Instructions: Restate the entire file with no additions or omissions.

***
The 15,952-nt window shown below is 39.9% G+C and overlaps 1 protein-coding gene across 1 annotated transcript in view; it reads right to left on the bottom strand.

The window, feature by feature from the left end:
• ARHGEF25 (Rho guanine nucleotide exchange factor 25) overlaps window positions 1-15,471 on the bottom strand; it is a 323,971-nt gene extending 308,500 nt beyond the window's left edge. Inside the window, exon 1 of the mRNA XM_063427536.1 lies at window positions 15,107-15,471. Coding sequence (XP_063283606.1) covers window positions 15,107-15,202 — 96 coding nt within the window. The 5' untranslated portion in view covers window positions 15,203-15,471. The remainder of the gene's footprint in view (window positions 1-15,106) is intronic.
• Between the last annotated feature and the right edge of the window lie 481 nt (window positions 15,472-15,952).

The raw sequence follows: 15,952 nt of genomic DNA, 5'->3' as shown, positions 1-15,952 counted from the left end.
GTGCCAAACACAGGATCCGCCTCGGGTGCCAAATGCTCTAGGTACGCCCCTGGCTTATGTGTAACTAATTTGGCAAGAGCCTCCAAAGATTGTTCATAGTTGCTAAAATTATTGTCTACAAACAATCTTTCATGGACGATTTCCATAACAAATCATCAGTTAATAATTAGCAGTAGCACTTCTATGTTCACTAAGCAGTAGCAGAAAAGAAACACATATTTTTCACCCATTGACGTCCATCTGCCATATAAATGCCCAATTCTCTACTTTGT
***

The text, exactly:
The 15,952-nt window shown below is 39.9% G+C and overlaps 1 protein-coding gene across 1 annotated transcript in view; it reads right to left on the bottom strand.

The window, feature by feature from the left end:
• ARHGEF25 (Rho guanine nucleotide exchange factor 25) overlaps window positions 1-15,471 on the bottom strand; it is a 323,971-nt gene extending 308,500 nt beyond the window's left edge. Inside the window, exon 1 of the mRNA XM_063427536.1 lies at window positions 15,107-15,471. Coding sequence (XP_063283606.1) covers window positions 15,107-15,202 — 96 coding nt within the window. The 5' untranslated portion in view covers window positions 15,203-15,471. The remainder of the gene's footprint in view (window positions 1-15,106) is intronic.
• Between the last annotated feature and the right edge of the window lie 481 nt (window positions 15,472-15,952).

The raw sequence follows: 15,952 nt of genomic DNA, 5'->3' as shown, positions 1-15,952 counted from the left end.
GTGCCAAACACAGGATCCGCCTCGGGTGCCAAATGCTCTAGGTACGCCCCTGGCTTATGTGTAACTAATTTGGCAAGAGCCTCCAAAGATTGTTCATAGTTGCTAAAATTATTGTCTACAAACAATCTTTCATGGACGATTTCCATAACAAATCATCAGTTAATAATTAGCAGTAGCACTTCTATGTTCACTAAGCAGTAGCAGAAAAGAAACACATATTTTTCACCCATTGACGTCCATCTGCCATATAAATGCCCAATTCTCTACTTTGT